There are also flake foods specially for bettas. I’m not a fan of these diets. The flakes sink to the bottom of the tank and often don’t get consumed. They are messy and may force you to do more frequent water changes. Generic fish flakes are not suitable for bettas and should be avoided.
You may supplement a commercial diet with treats of fresh, freeze-dried or frozen foods such as:
- Brine shrimp
- Mosquito larvae
- Tubifex worms
- Daphnia eggs
How Much and How Often Should You Feed Your Betta?
Bettas, like many species of fish, have no self-regulation when it comes to feeding. If food is available, they will continue to gorge until they hurt themselves. If something will fit in their mouth, they’ll try to eat it. You can gauge the size of your betta’s stomach by looking at their eyes.
A betta’s stomach is about the same size as their eyeball!
- Never offer your betta more food than they can consume in about 2 minutes.
- Overfeeding often leads to health problems like obesity, constipation and issues with their swim bladders.
If you’re feeding a commercial betta diet, ignore the directions on the packaging. Manufacturers typically overestimate the frequency of feeding and amount of food a fish needs for optimal health.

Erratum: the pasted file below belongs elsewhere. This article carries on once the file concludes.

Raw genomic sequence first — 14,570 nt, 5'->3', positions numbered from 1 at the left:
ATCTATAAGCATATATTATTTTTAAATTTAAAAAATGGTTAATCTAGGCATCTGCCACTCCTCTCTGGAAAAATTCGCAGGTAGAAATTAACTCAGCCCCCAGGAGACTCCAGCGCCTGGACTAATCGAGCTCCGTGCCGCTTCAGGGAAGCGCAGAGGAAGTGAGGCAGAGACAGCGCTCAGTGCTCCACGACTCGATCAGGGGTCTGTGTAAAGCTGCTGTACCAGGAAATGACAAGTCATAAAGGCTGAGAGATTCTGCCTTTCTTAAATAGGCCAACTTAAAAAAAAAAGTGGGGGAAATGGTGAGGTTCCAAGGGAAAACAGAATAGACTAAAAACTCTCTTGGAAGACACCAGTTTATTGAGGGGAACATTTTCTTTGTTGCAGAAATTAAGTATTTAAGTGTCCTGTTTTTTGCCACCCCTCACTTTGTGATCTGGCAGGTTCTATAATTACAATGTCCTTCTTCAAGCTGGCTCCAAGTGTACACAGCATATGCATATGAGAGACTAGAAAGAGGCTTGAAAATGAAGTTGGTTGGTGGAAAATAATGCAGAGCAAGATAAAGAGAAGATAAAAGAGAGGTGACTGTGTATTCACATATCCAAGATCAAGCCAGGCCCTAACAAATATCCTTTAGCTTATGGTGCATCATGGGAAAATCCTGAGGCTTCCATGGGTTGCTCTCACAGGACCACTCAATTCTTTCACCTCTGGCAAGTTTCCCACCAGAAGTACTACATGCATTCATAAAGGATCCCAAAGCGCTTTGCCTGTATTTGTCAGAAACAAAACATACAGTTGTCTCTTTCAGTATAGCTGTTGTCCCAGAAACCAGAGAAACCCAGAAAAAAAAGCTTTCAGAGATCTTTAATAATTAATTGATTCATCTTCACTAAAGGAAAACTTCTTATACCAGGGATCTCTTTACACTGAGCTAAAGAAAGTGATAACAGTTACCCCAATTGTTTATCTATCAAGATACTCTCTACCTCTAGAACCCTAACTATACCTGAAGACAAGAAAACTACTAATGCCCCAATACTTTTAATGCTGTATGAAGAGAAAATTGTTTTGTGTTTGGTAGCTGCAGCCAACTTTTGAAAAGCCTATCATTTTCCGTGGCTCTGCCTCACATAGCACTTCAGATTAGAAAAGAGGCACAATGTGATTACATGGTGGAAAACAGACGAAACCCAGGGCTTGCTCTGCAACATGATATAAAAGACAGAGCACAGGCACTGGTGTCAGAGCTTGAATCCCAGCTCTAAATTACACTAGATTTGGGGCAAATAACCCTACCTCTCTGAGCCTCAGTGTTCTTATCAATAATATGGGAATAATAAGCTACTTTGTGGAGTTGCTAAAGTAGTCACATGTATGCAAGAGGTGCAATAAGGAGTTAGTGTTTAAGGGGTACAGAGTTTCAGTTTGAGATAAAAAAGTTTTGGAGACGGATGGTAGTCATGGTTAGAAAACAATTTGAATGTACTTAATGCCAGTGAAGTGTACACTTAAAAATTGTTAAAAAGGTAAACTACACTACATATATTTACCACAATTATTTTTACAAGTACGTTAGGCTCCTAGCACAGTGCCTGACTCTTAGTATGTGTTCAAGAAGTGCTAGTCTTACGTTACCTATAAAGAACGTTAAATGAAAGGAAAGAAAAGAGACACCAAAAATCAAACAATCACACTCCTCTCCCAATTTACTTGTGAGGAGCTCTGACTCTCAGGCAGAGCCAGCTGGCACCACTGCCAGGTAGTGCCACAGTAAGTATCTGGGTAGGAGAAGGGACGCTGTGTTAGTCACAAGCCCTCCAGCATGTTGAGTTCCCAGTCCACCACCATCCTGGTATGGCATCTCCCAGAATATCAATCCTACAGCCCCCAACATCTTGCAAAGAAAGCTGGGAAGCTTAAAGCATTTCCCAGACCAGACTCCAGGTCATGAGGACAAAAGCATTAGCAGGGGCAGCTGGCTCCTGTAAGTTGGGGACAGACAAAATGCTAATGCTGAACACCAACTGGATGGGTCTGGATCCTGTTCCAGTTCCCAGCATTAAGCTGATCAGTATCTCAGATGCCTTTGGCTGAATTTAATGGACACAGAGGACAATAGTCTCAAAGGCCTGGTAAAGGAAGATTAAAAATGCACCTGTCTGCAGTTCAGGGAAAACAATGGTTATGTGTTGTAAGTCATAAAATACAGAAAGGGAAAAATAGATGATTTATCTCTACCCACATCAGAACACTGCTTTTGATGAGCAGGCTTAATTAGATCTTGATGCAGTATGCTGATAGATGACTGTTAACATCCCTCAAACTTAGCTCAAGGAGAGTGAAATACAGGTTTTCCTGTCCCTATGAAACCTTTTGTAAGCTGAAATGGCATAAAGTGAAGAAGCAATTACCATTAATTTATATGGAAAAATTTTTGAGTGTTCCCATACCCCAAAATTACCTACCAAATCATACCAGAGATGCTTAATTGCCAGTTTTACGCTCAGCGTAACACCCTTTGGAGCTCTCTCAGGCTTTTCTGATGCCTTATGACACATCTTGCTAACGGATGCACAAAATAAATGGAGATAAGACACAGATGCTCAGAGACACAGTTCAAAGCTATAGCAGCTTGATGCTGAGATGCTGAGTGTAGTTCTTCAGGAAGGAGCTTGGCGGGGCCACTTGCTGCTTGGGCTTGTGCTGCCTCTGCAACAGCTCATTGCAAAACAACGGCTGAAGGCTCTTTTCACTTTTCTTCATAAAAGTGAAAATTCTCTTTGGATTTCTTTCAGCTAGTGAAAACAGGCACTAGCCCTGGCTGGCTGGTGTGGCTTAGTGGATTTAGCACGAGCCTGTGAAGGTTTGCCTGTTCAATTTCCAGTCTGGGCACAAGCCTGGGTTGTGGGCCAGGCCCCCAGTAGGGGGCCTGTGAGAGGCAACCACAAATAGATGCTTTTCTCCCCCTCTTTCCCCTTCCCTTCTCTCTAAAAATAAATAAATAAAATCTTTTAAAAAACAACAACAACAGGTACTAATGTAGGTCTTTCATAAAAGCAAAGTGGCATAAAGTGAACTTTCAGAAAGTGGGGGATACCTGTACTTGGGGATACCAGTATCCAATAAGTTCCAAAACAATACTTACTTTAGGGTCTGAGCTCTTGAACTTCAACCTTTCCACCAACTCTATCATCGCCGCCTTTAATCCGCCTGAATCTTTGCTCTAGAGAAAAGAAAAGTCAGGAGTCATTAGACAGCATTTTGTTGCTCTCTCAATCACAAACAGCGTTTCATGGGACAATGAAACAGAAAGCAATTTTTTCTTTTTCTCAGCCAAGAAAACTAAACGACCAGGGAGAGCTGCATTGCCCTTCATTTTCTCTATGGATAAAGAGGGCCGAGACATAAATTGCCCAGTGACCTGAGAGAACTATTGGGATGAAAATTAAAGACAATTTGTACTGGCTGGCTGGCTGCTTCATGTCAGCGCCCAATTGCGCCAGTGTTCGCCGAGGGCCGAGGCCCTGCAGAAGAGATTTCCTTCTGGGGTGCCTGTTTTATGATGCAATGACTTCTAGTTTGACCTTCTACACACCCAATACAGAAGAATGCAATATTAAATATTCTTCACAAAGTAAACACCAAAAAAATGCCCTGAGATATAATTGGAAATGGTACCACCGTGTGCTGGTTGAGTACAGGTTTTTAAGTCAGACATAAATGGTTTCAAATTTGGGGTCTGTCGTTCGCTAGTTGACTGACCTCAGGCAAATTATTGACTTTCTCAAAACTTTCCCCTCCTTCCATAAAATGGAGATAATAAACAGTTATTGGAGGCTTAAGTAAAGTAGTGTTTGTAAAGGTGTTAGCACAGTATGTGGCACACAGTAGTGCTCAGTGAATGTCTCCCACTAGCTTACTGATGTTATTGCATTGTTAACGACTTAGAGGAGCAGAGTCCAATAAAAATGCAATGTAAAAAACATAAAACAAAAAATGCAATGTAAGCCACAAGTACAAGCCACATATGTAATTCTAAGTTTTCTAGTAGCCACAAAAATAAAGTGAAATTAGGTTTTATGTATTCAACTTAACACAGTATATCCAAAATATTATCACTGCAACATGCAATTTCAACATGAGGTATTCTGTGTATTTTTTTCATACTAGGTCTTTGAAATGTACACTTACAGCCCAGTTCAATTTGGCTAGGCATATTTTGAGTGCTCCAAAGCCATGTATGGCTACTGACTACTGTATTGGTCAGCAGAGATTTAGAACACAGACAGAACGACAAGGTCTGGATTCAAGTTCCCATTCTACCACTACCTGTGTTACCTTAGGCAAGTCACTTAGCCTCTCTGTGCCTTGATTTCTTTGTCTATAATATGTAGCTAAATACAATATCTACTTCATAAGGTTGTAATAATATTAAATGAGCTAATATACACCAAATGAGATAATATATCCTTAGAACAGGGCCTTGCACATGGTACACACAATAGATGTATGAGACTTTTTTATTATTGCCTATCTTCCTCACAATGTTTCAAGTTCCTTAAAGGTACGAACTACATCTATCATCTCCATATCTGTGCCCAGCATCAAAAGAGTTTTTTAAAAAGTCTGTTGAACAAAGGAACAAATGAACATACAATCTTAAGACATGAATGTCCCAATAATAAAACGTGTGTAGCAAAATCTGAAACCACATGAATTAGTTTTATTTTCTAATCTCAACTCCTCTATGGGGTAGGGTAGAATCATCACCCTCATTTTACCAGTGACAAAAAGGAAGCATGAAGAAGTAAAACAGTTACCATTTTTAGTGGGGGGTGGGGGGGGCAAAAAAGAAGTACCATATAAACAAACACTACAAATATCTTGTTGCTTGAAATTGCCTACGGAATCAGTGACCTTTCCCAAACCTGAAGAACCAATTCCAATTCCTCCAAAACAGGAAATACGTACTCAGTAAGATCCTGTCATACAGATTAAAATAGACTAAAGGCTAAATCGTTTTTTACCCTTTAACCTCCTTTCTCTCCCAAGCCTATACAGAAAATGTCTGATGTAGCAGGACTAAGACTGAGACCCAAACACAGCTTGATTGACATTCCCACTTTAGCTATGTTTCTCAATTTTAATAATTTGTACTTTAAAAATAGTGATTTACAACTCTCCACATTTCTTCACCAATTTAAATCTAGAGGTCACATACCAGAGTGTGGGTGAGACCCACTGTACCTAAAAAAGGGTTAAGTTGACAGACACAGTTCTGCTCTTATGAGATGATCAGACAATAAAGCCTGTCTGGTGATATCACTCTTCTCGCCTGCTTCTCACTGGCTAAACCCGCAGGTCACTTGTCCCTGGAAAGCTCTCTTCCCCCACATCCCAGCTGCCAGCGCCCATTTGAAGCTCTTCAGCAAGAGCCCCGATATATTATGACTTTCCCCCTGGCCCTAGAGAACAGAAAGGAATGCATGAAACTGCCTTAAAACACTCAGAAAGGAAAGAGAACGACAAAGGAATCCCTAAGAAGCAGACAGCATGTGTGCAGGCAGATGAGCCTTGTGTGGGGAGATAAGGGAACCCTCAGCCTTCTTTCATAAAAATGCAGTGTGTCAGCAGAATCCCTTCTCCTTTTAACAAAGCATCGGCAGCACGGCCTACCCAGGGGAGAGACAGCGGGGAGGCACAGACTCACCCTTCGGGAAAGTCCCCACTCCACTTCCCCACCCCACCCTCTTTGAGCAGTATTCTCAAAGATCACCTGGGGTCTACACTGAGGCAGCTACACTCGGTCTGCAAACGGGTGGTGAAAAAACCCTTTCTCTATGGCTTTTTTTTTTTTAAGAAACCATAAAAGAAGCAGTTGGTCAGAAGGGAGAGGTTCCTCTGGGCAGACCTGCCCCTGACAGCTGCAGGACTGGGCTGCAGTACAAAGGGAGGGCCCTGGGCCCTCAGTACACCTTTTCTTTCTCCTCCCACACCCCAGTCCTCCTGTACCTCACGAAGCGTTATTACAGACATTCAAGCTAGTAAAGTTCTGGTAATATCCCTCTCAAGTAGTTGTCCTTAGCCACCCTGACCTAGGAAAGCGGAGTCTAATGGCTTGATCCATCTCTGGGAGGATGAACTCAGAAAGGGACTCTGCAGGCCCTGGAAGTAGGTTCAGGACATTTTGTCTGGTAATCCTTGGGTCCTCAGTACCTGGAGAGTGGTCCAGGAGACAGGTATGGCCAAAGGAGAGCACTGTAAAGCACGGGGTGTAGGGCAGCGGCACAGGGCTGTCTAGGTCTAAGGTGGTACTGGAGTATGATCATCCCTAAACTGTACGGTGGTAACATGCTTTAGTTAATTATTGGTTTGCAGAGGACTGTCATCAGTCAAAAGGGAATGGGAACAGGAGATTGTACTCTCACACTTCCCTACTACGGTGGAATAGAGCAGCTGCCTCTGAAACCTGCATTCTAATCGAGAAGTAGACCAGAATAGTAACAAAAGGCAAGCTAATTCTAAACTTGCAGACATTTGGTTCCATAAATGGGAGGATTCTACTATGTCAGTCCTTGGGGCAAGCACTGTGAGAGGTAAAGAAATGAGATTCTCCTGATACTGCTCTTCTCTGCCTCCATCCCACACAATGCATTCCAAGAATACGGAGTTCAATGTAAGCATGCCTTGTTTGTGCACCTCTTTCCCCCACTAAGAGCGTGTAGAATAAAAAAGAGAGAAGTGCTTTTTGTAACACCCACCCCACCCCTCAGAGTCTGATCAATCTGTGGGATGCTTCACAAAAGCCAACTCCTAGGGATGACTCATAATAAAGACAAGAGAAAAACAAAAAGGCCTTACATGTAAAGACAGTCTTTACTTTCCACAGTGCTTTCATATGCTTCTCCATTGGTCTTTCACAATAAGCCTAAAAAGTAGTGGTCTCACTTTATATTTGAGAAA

Instead, offer two pellets, flakes or treats and see how long it takes your betta to consume them. It’s best to soak the food in water for a few minutes before adding it to your tank. This way the food will rehydrate and expand before your betta swallows it.
If your betta gobbles the food up quickly, you can offer another piece. After 2 minutes, any remaining food should be skimmed out of the tank with a net and discarded.
I usually feed my adult bettas once a day, and alternate between feeding a commercial diet and a “treat” food. I like to fast my fish one day out of the week, to mimic their natural pattern of feast or famine. But you don’t have to follow this practice if it’s easier for you to feed your fish daily.
My weekly betta-feeding schedule looks something like this:
|Day of the Week||Diet Offered||Serving Size|